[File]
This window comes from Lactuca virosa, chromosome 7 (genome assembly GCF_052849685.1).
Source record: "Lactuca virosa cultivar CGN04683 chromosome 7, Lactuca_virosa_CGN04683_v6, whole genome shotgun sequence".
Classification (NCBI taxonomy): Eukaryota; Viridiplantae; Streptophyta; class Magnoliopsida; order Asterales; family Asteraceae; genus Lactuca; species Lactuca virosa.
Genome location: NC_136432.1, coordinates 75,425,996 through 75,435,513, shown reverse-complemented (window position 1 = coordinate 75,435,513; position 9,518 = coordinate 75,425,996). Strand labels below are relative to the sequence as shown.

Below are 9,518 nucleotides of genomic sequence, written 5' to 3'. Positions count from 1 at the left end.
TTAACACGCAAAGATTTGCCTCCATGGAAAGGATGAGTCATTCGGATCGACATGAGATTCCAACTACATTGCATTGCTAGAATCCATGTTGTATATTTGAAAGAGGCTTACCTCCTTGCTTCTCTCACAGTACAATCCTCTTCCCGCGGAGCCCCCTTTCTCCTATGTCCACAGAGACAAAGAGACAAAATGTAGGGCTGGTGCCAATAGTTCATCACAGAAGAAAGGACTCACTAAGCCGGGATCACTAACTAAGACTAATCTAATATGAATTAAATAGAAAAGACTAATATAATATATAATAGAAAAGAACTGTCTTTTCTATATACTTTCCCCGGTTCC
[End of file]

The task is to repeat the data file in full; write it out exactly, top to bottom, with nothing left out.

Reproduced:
This window comes from Lactuca virosa, chromosome 7 (genome assembly GCF_052849685.1).
Source record: "Lactuca virosa cultivar CGN04683 chromosome 7, Lactuca_virosa_CGN04683_v6, whole genome shotgun sequence".
Classification (NCBI taxonomy): Eukaryota; Viridiplantae; Streptophyta; class Magnoliopsida; order Asterales; family Asteraceae; genus Lactuca; species Lactuca virosa.
Genome location: NC_136432.1, coordinates 75,425,996 through 75,435,513, shown reverse-complemented (window position 1 = coordinate 75,435,513; position 9,518 = coordinate 75,425,996). Strand labels below are relative to the sequence as shown.

Below are 9,518 nucleotides of genomic sequence, written 5' to 3'. Positions count from 1 at the left end.
TTAACACGCAAAGATTTGCCTCCATGGAAAGGATGAGTCATTCGGATCGACATGAGATTCCAACTACATTGCATTGCTAGAATCCATGTTGTATATTTGAAAGAGGCTTACCTCCTTGCTTCTCTCACAGTACAATCCTCTTCCCGCGGAGCCCCCTTTCTCCTATGTCCACAGAGACAAAGAGACAAAATGTAGGGCTGGTGCCAATAGTTCATCACAGAAGAAAGGACTCACTAAGCCGGGATCACTAACTAAGACTAATCTAATATGAATTAAATAGAAAAGACTAATATAATATATAATAGAAAAGAACTGTCTTTTCTATATACTTTCCCCGGTTCC